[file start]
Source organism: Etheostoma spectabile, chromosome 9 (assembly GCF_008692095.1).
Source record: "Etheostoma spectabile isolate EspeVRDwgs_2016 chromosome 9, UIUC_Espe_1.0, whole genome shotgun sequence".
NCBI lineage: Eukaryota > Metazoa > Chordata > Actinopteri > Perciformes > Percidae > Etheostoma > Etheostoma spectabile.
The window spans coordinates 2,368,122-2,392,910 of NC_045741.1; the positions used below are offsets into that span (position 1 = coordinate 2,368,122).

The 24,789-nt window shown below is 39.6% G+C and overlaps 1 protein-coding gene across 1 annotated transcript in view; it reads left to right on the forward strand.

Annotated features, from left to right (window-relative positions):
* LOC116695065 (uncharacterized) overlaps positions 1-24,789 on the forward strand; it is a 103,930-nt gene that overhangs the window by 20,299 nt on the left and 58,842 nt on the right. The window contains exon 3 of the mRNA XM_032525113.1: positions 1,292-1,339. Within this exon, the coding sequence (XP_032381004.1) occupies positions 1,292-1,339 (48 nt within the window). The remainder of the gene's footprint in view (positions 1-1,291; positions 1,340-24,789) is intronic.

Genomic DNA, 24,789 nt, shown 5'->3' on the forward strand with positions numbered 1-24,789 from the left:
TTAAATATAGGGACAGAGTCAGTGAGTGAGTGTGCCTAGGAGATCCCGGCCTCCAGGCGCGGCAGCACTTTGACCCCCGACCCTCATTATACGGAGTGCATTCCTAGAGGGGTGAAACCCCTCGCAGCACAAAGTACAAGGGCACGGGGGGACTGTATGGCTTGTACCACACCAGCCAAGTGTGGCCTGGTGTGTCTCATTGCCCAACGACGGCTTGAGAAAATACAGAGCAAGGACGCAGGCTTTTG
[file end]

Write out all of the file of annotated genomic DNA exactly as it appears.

Source organism: Etheostoma spectabile, chromosome 9 (assembly GCF_008692095.1).
Source record: "Etheostoma spectabile isolate EspeVRDwgs_2016 chromosome 9, UIUC_Espe_1.0, whole genome shotgun sequence".
NCBI lineage: Eukaryota > Metazoa > Chordata > Actinopteri > Perciformes > Percidae > Etheostoma > Etheostoma spectabile.
The window spans coordinates 2,368,122-2,392,910 of NC_045741.1; the positions used below are offsets into that span (position 1 = coordinate 2,368,122).

The 24,789-nt window shown below is 39.6% G+C and overlaps 1 protein-coding gene across 1 annotated transcript in view; it reads left to right on the forward strand.

Annotated features, from left to right (window-relative positions):
* LOC116695065 (uncharacterized) overlaps positions 1-24,789 on the forward strand; it is a 103,930-nt gene that overhangs the window by 20,299 nt on the left and 58,842 nt on the right. The window contains exon 3 of the mRNA XM_032525113.1: positions 1,292-1,339. Within this exon, the coding sequence (XP_032381004.1) occupies positions 1,292-1,339 (48 nt within the window). The remainder of the gene's footprint in view (positions 1-1,291; positions 1,340-24,789) is intronic.

Genomic DNA, 24,789 nt, shown 5'->3' on the forward strand with positions numbered 1-24,789 from the left:
TTAAATATAGGGACAGAGTCAGTGAGTGAGTGTGCCTAGGAGATCCCGGCCTCCAGGCGCGGCAGCACTTTGACCCCCGACCCTCATTATACGGAGTGCATTCCTAGAGGGGTGAAACCCCTCGCAGCACAAAGTACAAGGGCACGGGGGGACTGTATGGCTTGTACCACACCAGCCAAGTGTGGCCTGGTGTGTCTCATTGCCCAACGACGGCTTGAGAAAATACAGAGCAAGGACGCAGGCTTTTG